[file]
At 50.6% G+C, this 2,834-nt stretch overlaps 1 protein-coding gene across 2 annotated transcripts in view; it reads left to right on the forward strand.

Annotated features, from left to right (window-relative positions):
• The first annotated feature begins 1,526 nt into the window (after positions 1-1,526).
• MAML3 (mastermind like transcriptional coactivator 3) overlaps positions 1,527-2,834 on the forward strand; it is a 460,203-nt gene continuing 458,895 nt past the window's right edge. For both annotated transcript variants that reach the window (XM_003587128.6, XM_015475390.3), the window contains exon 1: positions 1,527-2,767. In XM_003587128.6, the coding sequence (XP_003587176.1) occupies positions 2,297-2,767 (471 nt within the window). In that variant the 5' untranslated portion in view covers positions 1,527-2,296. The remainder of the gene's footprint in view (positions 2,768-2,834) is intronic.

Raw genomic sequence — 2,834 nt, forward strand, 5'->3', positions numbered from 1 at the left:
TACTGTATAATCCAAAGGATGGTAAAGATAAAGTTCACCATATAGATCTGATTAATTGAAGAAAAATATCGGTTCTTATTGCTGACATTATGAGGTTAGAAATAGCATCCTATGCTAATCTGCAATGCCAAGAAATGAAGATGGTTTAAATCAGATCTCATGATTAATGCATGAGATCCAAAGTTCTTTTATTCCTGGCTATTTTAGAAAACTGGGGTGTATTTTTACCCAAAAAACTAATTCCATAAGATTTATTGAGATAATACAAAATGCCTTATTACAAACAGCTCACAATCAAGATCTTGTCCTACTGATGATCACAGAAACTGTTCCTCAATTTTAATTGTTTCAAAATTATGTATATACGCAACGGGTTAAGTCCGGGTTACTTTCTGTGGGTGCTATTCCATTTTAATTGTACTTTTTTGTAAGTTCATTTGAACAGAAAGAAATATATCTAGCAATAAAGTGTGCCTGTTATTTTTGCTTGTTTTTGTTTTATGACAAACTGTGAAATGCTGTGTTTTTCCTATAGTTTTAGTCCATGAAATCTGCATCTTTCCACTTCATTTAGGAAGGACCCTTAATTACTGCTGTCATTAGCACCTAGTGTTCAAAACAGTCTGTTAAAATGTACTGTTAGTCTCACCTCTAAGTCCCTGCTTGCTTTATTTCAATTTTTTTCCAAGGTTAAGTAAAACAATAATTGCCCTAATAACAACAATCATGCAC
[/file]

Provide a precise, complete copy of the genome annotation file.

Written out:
At 50.6% G+C, this 2,834-nt stretch overlaps 1 protein-coding gene across 2 annotated transcripts in view; it reads left to right on the forward strand.

Annotated features, from left to right (window-relative positions):
• The first annotated feature begins 1,526 nt into the window (after positions 1-1,526).
• MAML3 (mastermind like transcriptional coactivator 3) overlaps positions 1,527-2,834 on the forward strand; it is a 460,203-nt gene continuing 458,895 nt past the window's right edge. For both annotated transcript variants that reach the window (XM_003587128.6, XM_015475390.3), the window contains exon 1: positions 1,527-2,767. In XM_003587128.6, the coding sequence (XP_003587176.1) occupies positions 2,297-2,767 (471 nt within the window). In that variant the 5' untranslated portion in view covers positions 1,527-2,296. The remainder of the gene's footprint in view (positions 2,768-2,834) is intronic.

Raw genomic sequence — 2,834 nt, forward strand, 5'->3', positions numbered from 1 at the left:
TACTGTATAATCCAAAGGATGGTAAAGATAAAGTTCACCATATAGATCTGATTAATTGAAGAAAAATATCGGTTCTTATTGCTGACATTATGAGGTTAGAAATAGCATCCTATGCTAATCTGCAATGCCAAGAAATGAAGATGGTTTAAATCAGATCTCATGATTAATGCATGAGATCCAAAGTTCTTTTATTCCTGGCTATTTTAGAAAACTGGGGTGTATTTTTACCCAAAAAACTAATTCCATAAGATTTATTGAGATAATACAAAATGCCTTATTACAAACAGCTCACAATCAAGATCTTGTCCTACTGATGATCACAGAAACTGTTCCTCAATTTTAATTGTTTCAAAATTATGTATATACGCAACGGGTTAAGTCCGGGTTACTTTCTGTGGGTGCTATTCCATTTTAATTGTACTTTTTTGTAAGTTCATTTGAACAGAAAGAAATATATCTAGCAATAAAGTGTGCCTGTTATTTTTGCTTGTTTTTGTTTTATGACAAACTGTGAAATGCTGTGTTTTTCCTATAGTTTTAGTCCATGAAATCTGCATCTTTCCACTTCATTTAGGAAGGACCCTTAATTACTGCTGTCATTAGCACCTAGTGTTCAAAACAGTCTGTTAAAATGTACTGTTAGTCTCACCTCTAAGTCCCTGCTTGCTTTATTTCAATTTTTTTCCAAGGTTAAGTAAAACAATAATTGCCCTAATAACAACAATCATGCAC